Applied to humans, this approach means that those who don't have a certain level of physical, mental or emotional functioning are not persons and, as a result, don't have the same rights as others. In short, it creates different categories of human beings and those in some categories are not regarded as persons.
The contrasting approach, which I believe is the one we should continue to uphold, is that all humans are persons (at least, as the law stands at present, those humans who have been born) and only humans are persons. This accounts for using the words "human being" and "person" interchangeably. Universal human personhood means that every human being has an "intrinsic dignity" that must be respected that comes simply with being human; having that dignity does not depend on having any other attribute or functional capacity. This is a status approach to who is a person.
The refusal of the courts to recognize unborn babies as persons, in order to allow abortion, shows the protective effect of the concept of personhood and that, unless expressly excluded, all human beings are persons. Currently, we also use the word person to distinguish humans from animals, in order to establish that every human deserves "special respect" as compared with animals.
We used to regard humans as special on the basis that they had a soul, a Divine spark, and animals did not. Far from everyone accepts that today. But most people at least act as though we humans have a "human spirit," a metaphysical, although not necessarily supernatural, element as part of the essence of our humanness. The beautiful Sanskrit farewell, loosely translated, "The Light in me recognizes the Light in you," captures this reality.
That all humans were seen as persons was not always the case. For instance, in Roman law free living, adult men were persons in the sense of having legal status, but slaves, like animals, were chattels, that is, property and not persons. Of course in Canada women were natural persons—not property—but they weren't legal persons until the persons case of 1929.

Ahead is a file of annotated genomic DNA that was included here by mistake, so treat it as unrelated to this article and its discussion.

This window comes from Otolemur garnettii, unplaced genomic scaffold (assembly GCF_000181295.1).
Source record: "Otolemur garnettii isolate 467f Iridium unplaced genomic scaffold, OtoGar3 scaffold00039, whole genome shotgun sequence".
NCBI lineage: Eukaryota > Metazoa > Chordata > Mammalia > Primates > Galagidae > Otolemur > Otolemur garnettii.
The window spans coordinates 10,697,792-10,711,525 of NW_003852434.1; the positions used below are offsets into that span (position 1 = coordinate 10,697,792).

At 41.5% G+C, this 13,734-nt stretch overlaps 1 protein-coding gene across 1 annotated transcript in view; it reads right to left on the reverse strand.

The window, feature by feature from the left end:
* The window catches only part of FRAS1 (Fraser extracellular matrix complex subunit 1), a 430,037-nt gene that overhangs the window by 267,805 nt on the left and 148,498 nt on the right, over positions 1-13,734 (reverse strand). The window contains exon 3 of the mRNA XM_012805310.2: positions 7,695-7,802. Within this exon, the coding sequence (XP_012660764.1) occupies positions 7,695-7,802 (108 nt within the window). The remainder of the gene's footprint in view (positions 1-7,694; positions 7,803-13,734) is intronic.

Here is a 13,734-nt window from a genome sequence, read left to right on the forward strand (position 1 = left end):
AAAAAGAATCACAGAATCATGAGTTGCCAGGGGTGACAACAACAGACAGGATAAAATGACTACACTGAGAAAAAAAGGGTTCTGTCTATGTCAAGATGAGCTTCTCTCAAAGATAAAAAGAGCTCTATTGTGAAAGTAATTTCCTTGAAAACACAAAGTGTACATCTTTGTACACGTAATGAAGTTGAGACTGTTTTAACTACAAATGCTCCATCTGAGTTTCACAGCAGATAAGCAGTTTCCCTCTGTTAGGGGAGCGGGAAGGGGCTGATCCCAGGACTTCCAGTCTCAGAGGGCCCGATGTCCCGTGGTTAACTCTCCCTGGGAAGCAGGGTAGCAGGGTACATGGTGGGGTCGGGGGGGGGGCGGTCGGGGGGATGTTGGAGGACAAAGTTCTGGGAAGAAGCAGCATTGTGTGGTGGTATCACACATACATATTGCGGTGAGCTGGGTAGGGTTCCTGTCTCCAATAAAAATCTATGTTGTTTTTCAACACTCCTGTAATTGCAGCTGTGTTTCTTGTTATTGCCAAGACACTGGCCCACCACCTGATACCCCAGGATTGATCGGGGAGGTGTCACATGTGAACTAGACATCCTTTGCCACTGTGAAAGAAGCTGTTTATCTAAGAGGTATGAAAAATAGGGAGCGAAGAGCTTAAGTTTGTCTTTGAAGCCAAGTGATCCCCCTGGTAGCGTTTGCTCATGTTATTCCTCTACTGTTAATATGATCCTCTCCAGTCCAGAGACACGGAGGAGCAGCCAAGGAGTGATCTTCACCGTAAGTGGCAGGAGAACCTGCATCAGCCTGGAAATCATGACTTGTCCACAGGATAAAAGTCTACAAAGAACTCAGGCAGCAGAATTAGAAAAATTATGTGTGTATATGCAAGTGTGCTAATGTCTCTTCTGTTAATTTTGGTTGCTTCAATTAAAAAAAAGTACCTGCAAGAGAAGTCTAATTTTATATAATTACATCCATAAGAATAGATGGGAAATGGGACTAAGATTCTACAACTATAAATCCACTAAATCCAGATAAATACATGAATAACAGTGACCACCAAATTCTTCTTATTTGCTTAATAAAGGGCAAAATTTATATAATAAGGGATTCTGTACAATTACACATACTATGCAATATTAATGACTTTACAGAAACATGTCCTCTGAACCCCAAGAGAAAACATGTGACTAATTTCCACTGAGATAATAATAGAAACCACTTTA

There are also legal precedents for non-human personhood. The most common one is corporate entities—companies—who are referred to in the law as "non-natural persons." The reason they are deemed persons by the law is to give them standing to sue and be sued. Ships and aircraft can also sue and be sued—that is, be named as plaintiffs and defendants—and some legislation has conferred that possibility on other non-human entities in order to protect them, for instance a pristine Arctic environment. The questions of whether "rocks have rights" and "trees have standing" to sue, that is, be treated as legal persons, has also been explored in the environmental law literature.
The call for rights for animals, especially those we regard as most like us, the Great Apes, has been increasing, with some countries responding to it positively. For instance, New Zealand has implemented greater protections and more recently Spain. The issue is not whether animals should be protected from cruelty and have a right to some reasonable form of animal life—they should. The issue is whether that should be done through personhood, which involves attributing rights to animals and, even, some scientists and philosophers argue, regarding them as moral agents—that is, that apes have ethics. For the reasons I've explained, I do not believe we should do that.
We must have greater respect for all life, and I would add to that, in particular, human life. Restricting personhood to humans is one way we recognize and implement the latter. But that should not denigrate from our respect for all non-human life, and not just that which has high intelligence, self-awareness, an emotional life, ability to communicate, and so on, but all life.
Margaret Somerville. "We must protect humans' special status." Ottawa Citizen (Canada) 25 January 2010.
Reprinted with permission of the author, Margaret Somerville.
Margaret Somerville, AM, FRSC is an Australian/Canadian ethicist and academic. She is the Samuel Gale Professor of Law, Professor in the Faculty of Medicine, and the Founding Director of the Faculty of Law's Centre for Medicine, Ethics and Law at McGill University. She is the author of The Ethical Imagination: CBC Massey Lectures, Death Talk: The Case Against Euthanasia and Physician-Assisted Suicide, The Ethical Canary: Science, Society, and the Human Spirit, and Do We Care?.
Copyright © 2010 Margaret Somerville